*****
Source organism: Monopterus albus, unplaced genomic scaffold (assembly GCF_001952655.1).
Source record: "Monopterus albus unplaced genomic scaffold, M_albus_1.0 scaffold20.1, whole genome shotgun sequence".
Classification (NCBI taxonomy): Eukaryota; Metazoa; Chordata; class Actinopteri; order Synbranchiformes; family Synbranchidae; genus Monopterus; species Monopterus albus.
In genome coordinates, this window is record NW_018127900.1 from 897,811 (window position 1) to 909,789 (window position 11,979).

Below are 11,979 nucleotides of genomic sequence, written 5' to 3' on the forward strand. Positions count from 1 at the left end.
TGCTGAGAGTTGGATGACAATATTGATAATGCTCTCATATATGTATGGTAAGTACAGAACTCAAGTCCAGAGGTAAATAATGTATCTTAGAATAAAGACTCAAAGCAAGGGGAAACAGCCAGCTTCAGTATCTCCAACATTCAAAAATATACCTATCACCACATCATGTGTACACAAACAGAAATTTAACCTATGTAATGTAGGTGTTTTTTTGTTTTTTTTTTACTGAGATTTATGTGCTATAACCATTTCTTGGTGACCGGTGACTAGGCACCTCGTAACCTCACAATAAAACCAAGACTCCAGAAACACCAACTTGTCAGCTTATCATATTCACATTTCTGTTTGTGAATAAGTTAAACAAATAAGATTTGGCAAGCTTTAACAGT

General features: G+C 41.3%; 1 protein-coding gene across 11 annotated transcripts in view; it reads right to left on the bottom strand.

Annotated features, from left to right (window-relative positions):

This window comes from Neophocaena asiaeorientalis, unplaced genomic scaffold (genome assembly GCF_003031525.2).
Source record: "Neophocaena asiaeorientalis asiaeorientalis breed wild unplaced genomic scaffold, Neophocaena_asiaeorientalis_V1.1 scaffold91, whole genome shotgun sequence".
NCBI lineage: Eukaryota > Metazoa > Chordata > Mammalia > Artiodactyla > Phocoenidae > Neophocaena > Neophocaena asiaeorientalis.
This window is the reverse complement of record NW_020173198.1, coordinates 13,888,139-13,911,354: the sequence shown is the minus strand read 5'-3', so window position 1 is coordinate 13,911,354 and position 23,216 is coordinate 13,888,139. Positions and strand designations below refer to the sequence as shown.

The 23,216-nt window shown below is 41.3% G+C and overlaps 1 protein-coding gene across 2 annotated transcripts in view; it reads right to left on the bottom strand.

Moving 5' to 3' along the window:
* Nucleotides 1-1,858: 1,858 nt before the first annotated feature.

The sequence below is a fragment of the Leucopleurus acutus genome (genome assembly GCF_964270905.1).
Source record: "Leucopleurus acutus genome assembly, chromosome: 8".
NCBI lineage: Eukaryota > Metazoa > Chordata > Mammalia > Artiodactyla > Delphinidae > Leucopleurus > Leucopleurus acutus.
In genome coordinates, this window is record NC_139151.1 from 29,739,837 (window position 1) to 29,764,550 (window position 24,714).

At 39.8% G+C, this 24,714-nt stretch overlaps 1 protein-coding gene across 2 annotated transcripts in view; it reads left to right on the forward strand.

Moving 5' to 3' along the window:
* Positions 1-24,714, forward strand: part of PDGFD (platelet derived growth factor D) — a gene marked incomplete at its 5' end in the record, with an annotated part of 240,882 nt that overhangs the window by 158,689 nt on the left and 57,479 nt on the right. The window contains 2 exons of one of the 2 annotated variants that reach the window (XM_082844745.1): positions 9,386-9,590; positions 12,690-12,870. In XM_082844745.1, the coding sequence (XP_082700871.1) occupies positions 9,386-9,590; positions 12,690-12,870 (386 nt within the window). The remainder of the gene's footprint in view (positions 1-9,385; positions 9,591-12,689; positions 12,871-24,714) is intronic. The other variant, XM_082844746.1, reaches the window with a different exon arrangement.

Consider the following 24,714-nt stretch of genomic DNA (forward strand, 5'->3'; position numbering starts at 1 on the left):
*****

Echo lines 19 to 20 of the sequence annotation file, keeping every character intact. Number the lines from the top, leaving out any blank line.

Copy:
In genome coordinates, this window is record NC_139151.1 from 29,739,837 (window position 1) to 29,764,550 (window position 24,714).

At 39.8% G+C, this 24,714-nt stretch overlaps 1 protein-coding gene across 2 annotated transcripts in view; it reads left to right on the forward strand.